This project proposes to examine the association between heat exposure and traumatic injury risk in agricultural workers, assess a potential mechanism for increased injury risk in crop workers exposed to heat stress and its relation to productivity, and examine the feasibility of using a biomarker of heat acclimation to detect workers at risk for heat-related illness (HRI) and injury, with the ultimate goal of prevention. Th career development plan and research outlined in this proposal will allow Dr. Spector to build upon her background in epidemiology, biostatistics, and occupational health;combine her interests in occupational injury and HRI prevention;and develop new skills in 1) effectively using workers'compensation data to explore hypotheses;2) testing hypotheses in working populations;and 3) translating research into practice. The local environment for public health research in Washington is outstanding, and Dr. Spector's proposed mentorship committee includes accomplished mentors with established, multidisciplinary research programs. Under the primary mentorship of Dr. Fenske, Director of the Pacific Northwest Agricultural Safety and Health (PNASH) Center, Dr. Spector will: 1) estimate the association between heat exposure and injury risk in agricultural workers using established climate models and WA workers'compensation data;2) estimate associations between heat stress, psychomotor performance, and productivity in adult outdoor crop workers in field harvest conditions;3) assess the feasibility of using urinary 8-hydroxy-2'-deoxyguanosine (8-OHdG) as a biomarker of heat acclimation in field conditions;4) and address NIOSH's r2p mission through dissemination of findings to the agricultural community and industry. We expect, based on previous work, that heat stress is associated with increased injury risk and decreased psychomotor performance and productivity, particularly in poorly acclimated workers, and that increases in heat strain are associated with increases in 8-OHdG. The results, protocols, and dissemination products developed during the course of this project will be valuable outputs that we expect will improve our ability to estimate future productivity losses and health effects related to climate change, wil help us to engage employers in HRI prevention efforts, and will enable us to better measure the effectiveness of HRI prevention interventions. The ultimate goal of this work is to reduce traumatic injuries and improve the health and well-being of agricultural workers (NORA AFF Strategic Goals 4 &5) in a changing climate. This harmonizes with Dr. Spector's ultimate career goal of preventing occupational injuries and illnesses and their consequences in at-risk occupational populations.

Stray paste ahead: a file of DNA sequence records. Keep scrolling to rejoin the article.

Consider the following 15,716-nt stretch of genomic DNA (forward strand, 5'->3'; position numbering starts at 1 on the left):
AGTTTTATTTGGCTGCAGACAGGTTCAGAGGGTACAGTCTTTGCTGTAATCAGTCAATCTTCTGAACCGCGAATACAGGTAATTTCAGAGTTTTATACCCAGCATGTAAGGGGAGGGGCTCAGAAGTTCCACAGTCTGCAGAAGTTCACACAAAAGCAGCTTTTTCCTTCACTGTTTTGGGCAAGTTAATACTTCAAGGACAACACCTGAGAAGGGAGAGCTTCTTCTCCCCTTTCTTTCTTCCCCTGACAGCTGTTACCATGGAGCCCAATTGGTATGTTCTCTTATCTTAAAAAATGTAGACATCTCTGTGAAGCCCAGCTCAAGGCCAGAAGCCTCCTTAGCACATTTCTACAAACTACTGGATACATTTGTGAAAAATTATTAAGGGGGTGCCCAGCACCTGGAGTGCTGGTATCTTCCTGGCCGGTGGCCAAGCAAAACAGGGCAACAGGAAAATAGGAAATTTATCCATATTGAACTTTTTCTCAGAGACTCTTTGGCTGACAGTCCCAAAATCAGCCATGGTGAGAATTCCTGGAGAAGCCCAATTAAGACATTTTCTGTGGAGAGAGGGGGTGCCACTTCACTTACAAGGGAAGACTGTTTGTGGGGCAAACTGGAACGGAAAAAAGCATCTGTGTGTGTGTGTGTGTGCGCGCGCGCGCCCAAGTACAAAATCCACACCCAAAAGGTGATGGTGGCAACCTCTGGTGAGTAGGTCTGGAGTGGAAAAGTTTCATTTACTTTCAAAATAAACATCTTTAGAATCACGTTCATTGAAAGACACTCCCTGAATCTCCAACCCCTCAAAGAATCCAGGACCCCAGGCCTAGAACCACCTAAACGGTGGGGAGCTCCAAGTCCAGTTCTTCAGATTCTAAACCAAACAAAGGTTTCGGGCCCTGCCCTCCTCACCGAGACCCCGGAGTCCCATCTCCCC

Public Health Relevance

This project will potentially improve our understanding of the relationship between heat exposure, injury risk, and productivity in agricultural workers. A better understanding of this relationship is expected to lead to more effective prevention of heat-related illness and its consequences in at-risk workers and improved estimates of future productivity losses and health effects related to climate change.

National Institute of Health (NIH)
National Institute for Occupational Safety and Health (NIOSH)
Research Scientist Development Award - Research & Training (K01)
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Safety and Occupational Health Study Section (SOH)
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Frederick, Linda J
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University of Washington
Public Health & Prev Medicine
Schools of Public Health
United States
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